Source: Marketing/networking consultant Andrea Nierenberg, head of The Nierenberg Group (, 2009)

Thursday, February 5, 2009

Consumers To Businesses: Level With Us

While this article is directed toward banks and financial institutions, the message is the same for all businesses - be honest with us. Don't try to paint a rosier picture that reality is, consumers want factual reassurance of your stability and commitment. In short, be honest and sincere with your marketing. Now is not the time for outlandish or insincere marketing programs. Further, make sure your sales staff understand that customers want facts, straight talk and sincerity.

Financial services providers can diminish defections by simply communicating with consumers, according to a study from Boston Consulting Group, which also explored which specific kinds of communications consumers want from their financial services firms.

BCG found that 83% of U.S. consumers contacted by their primary bank about the economic crisis--via emails, phone calls, and snail mail--were satisfied with the banks, compared with only 53% of those who had not been contacted. For investment/brokerage firms, the respective figures were 71% versus 34%, and for insurance companies, 71% versus 45%.

Yet, just 21% of the survey respondents had been contacted by their banks, 26% by their investment/brokerage firms, and 15% by their insurance companies.

American consumers were least satisfied with credit card companies--only 58% of consumers contacted expressed satisfaction, compared with 35% of those who had not received any contact. Credit card companies had only contacted 17% of consumers--a figure surpassing only insurance companies, brokers and agents among all financial institutions.

Despite the lack of contact from financial institutions, only 29% of U.S. respondents told BCG they would like more communication from them--the lowest of the six countries involved in the study.

Kate Manfred, a Chicago-based principal in BCG's Financial Institutions practice, attributed this apparent discrepancy to consumers' reaction to "business-as-usual communication/marketing programs," which she said have been continuing at pre-crisis levels as opposed to financial firms offering targeted, relevant information that addresses the current economic situation.

The study pointed specifically to the advertising from financial firms in the November and December issues of Fortune, Smart Money and Time, where only 8 of 52 print ads addressed the financial downturn.

While saying they get enough communication, consumers still want factual reassurance, according to Manfred. The study found that 53% of respondents specifically want such reassurance of a provider's financial stability. Majorities also said they would like to receive "information on what to consider in these economic times" and FAQs containing current information about the crisis.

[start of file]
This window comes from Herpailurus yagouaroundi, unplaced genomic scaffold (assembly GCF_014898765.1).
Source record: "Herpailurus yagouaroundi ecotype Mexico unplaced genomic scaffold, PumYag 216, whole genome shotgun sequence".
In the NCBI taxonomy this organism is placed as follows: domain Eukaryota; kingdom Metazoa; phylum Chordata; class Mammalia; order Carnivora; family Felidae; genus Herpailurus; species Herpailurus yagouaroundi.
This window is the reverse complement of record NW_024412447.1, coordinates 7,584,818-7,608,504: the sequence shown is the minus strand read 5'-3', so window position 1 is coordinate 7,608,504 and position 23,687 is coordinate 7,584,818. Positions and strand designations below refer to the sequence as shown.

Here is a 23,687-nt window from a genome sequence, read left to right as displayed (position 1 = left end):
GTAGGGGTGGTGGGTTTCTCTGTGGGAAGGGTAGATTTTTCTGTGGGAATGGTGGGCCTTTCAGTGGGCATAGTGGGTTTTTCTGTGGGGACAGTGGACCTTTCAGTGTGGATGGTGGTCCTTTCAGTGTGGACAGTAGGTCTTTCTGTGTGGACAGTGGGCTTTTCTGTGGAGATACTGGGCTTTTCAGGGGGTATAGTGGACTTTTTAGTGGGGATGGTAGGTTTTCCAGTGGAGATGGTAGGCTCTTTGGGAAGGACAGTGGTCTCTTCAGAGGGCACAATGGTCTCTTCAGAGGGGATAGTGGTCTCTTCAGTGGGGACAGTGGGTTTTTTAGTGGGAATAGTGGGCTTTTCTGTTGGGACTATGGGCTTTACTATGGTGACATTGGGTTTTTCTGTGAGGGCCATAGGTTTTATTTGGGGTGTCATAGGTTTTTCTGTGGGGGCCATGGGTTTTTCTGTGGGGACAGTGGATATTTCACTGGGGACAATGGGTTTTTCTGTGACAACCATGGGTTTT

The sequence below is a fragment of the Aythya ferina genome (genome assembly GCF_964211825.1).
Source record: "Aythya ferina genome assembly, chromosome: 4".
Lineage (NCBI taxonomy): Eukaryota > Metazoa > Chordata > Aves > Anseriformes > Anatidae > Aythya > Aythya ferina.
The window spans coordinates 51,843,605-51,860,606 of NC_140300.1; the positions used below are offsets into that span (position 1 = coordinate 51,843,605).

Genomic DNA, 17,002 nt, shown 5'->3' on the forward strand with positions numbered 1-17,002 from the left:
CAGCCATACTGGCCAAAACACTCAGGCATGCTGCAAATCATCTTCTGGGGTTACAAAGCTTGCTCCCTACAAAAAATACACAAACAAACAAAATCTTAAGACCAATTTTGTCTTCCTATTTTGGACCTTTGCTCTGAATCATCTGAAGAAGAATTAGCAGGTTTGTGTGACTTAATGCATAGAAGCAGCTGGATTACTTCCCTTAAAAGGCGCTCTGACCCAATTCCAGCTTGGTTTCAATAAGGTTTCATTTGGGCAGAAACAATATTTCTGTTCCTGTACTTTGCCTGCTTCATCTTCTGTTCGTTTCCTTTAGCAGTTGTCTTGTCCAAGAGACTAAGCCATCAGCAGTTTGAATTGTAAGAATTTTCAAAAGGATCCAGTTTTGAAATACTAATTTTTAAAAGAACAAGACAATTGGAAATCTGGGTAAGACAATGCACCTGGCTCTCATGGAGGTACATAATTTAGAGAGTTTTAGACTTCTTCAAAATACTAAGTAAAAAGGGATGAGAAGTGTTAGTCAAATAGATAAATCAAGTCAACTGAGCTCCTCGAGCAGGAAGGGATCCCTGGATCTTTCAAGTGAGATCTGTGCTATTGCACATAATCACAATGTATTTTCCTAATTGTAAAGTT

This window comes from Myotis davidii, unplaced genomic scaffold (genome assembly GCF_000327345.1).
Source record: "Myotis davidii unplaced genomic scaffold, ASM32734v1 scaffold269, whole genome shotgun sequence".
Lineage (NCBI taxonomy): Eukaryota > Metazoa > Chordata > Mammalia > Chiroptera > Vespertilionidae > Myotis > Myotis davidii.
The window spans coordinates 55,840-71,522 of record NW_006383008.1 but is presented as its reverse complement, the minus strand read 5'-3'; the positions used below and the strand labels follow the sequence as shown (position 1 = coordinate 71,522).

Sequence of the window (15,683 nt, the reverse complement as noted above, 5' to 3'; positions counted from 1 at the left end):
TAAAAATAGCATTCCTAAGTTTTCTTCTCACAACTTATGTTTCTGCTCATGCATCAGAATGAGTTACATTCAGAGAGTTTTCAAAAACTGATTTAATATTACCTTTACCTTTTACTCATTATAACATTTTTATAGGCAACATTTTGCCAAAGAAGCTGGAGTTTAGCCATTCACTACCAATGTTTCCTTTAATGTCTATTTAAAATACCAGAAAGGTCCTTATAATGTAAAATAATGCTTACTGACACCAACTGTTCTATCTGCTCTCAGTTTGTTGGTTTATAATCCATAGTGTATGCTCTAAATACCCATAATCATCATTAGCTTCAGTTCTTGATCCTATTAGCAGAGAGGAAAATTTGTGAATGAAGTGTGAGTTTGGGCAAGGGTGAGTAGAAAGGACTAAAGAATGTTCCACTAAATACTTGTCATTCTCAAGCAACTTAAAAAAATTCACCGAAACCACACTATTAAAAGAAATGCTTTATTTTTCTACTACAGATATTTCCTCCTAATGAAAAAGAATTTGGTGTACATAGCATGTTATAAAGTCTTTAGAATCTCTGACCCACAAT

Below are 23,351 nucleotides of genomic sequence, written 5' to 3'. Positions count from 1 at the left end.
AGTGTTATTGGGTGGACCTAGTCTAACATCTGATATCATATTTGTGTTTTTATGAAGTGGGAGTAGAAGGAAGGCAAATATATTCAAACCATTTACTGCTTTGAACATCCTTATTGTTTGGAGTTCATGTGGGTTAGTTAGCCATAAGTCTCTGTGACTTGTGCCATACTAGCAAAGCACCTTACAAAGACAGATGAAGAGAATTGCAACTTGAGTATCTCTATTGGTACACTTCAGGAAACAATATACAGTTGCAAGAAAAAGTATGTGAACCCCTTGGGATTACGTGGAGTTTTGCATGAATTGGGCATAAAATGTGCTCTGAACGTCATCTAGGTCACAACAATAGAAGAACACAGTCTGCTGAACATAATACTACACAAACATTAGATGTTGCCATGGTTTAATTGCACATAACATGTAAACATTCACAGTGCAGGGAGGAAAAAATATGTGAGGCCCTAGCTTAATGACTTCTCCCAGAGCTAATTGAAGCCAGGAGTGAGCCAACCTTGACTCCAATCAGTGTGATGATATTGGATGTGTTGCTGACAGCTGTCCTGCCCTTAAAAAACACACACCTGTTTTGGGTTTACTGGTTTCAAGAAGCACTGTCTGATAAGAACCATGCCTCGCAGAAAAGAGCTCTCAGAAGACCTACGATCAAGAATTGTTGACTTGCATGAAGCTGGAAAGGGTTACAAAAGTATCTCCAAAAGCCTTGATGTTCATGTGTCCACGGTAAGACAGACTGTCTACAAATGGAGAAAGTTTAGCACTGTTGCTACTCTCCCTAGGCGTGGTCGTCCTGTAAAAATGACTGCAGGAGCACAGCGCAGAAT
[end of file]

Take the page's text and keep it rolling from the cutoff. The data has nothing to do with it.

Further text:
Exactly half of the respondents said the economic crisis has caused them to lose trust in their investment/brokerage firms, followed by investment advisors and banks (46% each), insurance brokers (38%), insurance companies (36%) and insurance agents (32%).

What has consumers' response been to the crisis? BCG found that the most common activity was less credit card spending, which 47% said they have already done or are considering. A quarter of respondents said they had looked--or were considering looking--for cheaper offers on insurance for home, car and other non-life policies. Other popular options were investing more in stable savings products rather than the stock market, and changing retirement plans.

High-income consumers are more likely to make financial moves due to the economic crisis, BCG found.

BCG's recommendations to financial services firms include:
• Quickly adapt marketing and sales strategies and develop customer outreach plans.
• Communicate more with updated and relevant information, FAQs and reassurance.
• Equip the sales force to answer questions and provide valuable guidance for the current market.
• Target most-concerned customer segments with the right messages and products ("according to behaviors and attitudes, not just income/assets--who is losing trust? Who is most anxious?")

"If you're not appropriately responsive, then you're at risk of losing market share," stated BCG partner Kilian Berz, who heads the firm's retail banking practice in the Americas. "The banks that are more nimble and able to provide timely messages through more interactive advertising channels are going to be advantaged." As an example, Berz pointed to JP Morgan Chase's "The Way Forward," a series of Web-based opinion papers about topics such as lending and mortgage practices.

The BCG study was conducted in November via an online survey of 1,000 18+ consumers in each of six countries.